GREEKS ABROAD
Philippines accuse China of colonising South China Sea as fears of major conflict grow

Tensions between the two Asian neighbours have steadily been escalating, ever since over 200 Chinese ships anchored themselves in waters close to the Whitsun Reef last week. The reef, called Julian Reef by Manila, is part of the Spratly Islands archipelago. Both China and the Philippines claim the reef as their territory, with Manila insisting that it falls within its exclusive economic zone.

Beijing says that the vessels belong to fishermen who sought sanctuary near the reef from bad weather and rough seas.

However, the Philippines’ government says the vessels are part of China’s maritime militia and manned mainly by reservists operating under the orders of the Coast Guard and People’s Liberation Army.

In a statement issued on Sunday, Defence Minister Delfin Lorenzana said: “The continued presence of Chinese maritime militias in the area reveals their intent to further occupy (areas) in the West Philippine Sea.

a large ship in a body of water: SCS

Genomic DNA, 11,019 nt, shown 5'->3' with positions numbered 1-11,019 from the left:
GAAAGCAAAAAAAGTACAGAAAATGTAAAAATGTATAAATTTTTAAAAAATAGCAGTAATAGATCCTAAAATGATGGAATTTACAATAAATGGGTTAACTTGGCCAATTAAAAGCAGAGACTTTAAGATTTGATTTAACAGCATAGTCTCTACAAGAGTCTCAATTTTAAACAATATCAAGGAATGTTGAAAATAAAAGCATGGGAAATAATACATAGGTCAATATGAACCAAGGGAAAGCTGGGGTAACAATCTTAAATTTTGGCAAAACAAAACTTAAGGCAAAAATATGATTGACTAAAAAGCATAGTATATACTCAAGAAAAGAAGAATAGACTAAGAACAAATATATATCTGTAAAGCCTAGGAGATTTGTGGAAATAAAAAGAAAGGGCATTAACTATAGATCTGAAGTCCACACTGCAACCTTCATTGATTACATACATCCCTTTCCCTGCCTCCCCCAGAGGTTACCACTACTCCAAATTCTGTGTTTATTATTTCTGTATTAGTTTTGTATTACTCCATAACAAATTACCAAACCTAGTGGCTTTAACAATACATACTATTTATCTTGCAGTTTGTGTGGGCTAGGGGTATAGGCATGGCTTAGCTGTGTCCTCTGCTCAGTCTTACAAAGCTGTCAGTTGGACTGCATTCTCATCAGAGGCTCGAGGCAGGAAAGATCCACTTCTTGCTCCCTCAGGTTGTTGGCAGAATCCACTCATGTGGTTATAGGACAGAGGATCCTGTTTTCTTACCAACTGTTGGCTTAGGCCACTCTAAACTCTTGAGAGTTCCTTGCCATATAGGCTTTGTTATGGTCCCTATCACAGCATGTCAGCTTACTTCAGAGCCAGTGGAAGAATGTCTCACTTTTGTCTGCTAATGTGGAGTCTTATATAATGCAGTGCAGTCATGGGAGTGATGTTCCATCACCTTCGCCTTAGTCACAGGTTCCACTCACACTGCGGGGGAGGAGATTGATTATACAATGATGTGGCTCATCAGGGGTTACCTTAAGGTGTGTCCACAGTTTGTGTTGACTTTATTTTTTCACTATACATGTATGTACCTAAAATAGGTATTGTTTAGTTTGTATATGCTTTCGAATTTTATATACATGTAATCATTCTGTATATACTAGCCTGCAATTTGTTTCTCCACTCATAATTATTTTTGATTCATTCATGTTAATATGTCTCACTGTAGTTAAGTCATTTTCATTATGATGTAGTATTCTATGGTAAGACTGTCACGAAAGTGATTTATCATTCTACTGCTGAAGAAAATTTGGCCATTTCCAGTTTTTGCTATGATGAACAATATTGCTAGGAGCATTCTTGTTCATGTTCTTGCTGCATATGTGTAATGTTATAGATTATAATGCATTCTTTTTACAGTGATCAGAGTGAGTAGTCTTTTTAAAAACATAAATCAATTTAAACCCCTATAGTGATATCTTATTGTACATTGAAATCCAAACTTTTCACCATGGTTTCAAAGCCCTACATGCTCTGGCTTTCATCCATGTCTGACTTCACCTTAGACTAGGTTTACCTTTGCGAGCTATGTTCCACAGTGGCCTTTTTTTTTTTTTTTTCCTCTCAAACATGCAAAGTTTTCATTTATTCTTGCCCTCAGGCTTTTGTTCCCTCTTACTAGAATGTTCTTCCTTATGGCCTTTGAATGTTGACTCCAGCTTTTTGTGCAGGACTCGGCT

© Getty SCSa group of people posing for the camera: SCS

                               © Getty SCS

“They have done this (occupy disputed areas) before at Panatag Shoal or Bajo de Masinloc and at Panganiban Reef, brazenly violating Philippine sovereignty and sovereign rights under international law.”

Mr Lorenzana noted that 44 Chinese vessels still remained in the area despite much improved weather.

“I am no fool. The weather has been good so far, so they have no reason to stay there,” he said.

In response to the statement, the Chinese Embassy in Manila said that it was “completely” normal for fishing boats to seek shelter from rough seas in waters near the reef.

They added: “Nobody has the right to make wanton remarks on such activities.”

China has long claimed sovereignty over much of the South China Sea, saying that the entire waterway up to the coasts of the Philippines, Malaysia and Taiwan belongs to it.

Beijing’s claim is based on the U-shaped nine-dash line etched onto a map in the 1940s by a Chinese geographer.

In 2016, an international court of arbitration dismissed China’s territorial claims.

Despite the ruling, the People’s Republic has over the years built artificial islands in the disputed waters, fortifying them with military bases.

Source: Express.co.uk

Facebooktwitterredditpinterestlinkedinmail

About the author

Related Post

Leave a comment

Your email address will not be published. Required fields are marked *